When kids develop personal responsibility, it gives them their best chance of avoiding many of the pitfalls of life. It makes them better able to deal with inevitable problems that arise in life, particularly as they get older.
It seems that when you’re a kid, someone is always saying,
“You didn’t make your bed. You didn’t finish your homework. Why didn’t you walk the dog? How come the dishes are in the sink?”
But believe me, as an adult, someone is also saying:
“Why were you driving so fast? You’re late for work! Why didn’t you pick up the kids at school? I thought you were going to stop for milk on the way home.”
Some say you should expect your child to act responsibly. But I say you should require it, even demand it. Teach and coach it. Be thoughtful about how to enforce accountability. It’s a part of maturing, and it is an essential component of learning how to function in an increasingly complex and demanding world.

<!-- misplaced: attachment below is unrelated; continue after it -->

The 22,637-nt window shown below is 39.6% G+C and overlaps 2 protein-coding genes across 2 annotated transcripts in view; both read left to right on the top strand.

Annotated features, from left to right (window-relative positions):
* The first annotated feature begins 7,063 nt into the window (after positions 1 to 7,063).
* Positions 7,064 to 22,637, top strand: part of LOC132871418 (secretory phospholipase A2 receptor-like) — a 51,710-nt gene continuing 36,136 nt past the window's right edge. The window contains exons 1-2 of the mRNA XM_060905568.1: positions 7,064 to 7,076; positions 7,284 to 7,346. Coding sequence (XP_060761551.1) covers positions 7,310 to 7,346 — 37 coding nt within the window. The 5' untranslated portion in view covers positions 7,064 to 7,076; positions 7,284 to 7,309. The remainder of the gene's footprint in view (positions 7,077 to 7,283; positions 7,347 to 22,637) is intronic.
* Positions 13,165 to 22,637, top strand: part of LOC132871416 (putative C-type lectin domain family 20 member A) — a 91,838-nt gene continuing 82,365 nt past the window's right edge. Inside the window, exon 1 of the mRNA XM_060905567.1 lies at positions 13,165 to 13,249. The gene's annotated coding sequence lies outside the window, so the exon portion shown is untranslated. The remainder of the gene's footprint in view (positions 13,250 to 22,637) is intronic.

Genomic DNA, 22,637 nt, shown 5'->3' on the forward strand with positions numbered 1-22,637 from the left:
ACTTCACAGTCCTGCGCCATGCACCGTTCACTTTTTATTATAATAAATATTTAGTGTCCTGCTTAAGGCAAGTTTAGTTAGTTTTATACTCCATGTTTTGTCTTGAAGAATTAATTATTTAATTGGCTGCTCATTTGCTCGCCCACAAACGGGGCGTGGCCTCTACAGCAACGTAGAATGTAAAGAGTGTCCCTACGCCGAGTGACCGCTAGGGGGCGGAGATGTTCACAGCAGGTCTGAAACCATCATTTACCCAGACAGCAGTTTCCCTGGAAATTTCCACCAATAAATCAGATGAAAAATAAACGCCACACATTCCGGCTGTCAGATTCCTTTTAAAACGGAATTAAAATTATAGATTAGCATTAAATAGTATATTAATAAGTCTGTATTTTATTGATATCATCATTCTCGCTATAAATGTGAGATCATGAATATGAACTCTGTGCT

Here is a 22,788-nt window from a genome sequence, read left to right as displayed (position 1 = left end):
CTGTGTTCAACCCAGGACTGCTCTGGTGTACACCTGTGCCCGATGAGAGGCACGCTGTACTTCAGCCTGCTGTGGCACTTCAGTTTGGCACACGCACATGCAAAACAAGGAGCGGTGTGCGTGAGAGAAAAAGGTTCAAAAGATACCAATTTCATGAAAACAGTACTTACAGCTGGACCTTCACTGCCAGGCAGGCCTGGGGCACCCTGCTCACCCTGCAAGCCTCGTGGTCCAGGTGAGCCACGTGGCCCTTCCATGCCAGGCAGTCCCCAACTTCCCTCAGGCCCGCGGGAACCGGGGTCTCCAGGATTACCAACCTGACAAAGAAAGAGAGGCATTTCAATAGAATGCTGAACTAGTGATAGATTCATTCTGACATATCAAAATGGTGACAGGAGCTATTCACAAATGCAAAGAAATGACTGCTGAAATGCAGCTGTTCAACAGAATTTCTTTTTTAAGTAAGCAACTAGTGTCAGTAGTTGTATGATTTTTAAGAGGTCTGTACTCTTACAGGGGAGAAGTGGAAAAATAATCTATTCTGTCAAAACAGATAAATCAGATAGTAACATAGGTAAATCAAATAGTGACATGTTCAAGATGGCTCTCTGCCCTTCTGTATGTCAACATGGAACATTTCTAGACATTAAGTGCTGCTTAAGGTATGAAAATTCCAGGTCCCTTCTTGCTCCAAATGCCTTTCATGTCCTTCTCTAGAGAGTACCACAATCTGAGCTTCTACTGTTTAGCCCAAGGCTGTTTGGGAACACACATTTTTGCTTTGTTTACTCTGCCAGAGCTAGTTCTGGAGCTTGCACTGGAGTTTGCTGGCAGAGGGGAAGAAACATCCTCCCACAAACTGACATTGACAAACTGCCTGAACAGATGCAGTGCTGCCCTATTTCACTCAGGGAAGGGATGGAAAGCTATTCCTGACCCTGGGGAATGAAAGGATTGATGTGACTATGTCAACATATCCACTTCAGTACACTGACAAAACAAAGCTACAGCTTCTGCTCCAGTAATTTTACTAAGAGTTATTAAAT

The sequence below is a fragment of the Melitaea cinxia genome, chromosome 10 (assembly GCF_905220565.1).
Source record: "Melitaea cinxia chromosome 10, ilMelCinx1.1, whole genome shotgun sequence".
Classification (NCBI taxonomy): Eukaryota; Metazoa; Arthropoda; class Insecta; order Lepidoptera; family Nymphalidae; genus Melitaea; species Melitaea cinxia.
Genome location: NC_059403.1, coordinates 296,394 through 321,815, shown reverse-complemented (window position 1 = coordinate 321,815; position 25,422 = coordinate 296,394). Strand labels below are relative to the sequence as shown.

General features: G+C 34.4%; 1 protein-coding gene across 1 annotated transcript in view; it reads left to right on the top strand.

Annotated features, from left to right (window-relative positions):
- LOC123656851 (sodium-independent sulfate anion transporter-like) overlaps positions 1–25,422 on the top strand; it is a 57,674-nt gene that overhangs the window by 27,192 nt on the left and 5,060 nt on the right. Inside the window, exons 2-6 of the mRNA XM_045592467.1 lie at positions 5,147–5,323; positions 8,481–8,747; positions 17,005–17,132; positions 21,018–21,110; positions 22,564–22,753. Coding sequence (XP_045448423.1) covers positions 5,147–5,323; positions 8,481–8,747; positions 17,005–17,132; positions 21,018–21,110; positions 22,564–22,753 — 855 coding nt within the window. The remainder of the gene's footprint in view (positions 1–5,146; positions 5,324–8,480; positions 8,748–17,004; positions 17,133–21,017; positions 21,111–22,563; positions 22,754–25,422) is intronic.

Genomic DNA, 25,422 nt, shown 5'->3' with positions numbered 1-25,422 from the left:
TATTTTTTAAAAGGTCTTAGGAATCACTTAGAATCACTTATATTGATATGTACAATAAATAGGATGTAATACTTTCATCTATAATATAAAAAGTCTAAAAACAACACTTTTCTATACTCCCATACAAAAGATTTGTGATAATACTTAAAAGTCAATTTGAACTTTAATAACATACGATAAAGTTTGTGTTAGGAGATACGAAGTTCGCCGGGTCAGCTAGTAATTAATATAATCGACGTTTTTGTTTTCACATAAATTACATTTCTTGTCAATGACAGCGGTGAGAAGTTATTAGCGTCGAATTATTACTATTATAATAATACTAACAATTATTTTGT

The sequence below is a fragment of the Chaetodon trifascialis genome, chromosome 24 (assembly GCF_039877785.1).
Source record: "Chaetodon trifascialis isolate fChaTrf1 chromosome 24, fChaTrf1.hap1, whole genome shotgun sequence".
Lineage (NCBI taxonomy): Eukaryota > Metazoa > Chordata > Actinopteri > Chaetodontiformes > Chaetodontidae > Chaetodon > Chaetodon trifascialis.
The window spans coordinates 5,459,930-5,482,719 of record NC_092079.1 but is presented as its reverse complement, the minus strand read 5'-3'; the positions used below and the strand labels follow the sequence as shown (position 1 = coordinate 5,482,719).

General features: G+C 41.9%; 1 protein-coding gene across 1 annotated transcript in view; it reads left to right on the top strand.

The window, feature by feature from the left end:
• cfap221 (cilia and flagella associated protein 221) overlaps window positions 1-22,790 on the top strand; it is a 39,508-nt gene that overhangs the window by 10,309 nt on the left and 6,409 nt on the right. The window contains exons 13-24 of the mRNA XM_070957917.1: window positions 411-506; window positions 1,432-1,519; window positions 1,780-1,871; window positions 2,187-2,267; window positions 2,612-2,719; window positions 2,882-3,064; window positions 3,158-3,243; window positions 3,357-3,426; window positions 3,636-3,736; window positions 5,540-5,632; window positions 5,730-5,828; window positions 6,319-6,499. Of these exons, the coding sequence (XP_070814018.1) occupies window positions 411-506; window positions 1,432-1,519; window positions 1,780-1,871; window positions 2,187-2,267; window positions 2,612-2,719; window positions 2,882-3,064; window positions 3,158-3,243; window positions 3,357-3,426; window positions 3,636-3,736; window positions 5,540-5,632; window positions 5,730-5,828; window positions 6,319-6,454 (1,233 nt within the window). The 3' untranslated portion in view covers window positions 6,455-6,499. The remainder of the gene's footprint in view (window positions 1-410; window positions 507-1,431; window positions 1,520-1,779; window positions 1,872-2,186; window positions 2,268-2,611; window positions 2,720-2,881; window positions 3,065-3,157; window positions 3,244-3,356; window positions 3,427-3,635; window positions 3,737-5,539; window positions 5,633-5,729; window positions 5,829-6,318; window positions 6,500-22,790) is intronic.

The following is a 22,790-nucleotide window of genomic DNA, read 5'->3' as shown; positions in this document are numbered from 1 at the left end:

James Lehman, who dedicated his life to behaviorally troubled youth, created The Total Transformation®, The Complete Guide to Consequences™, Getting Through To Your Child™, and Two Parents One Plan™, from a place of professional and personal experience. Having had severe behavioral problems himself as a child, he was inspired to focus on behavioral management professionally. Together with his wife, Janet Lehman, he developed an approach to managing children and teens that challenges them to solve their own problems without hiding behind disrespectful, obnoxious or abusive behavior. Empowering Parents now brings this insightful and impactful program directly to homes around the globe.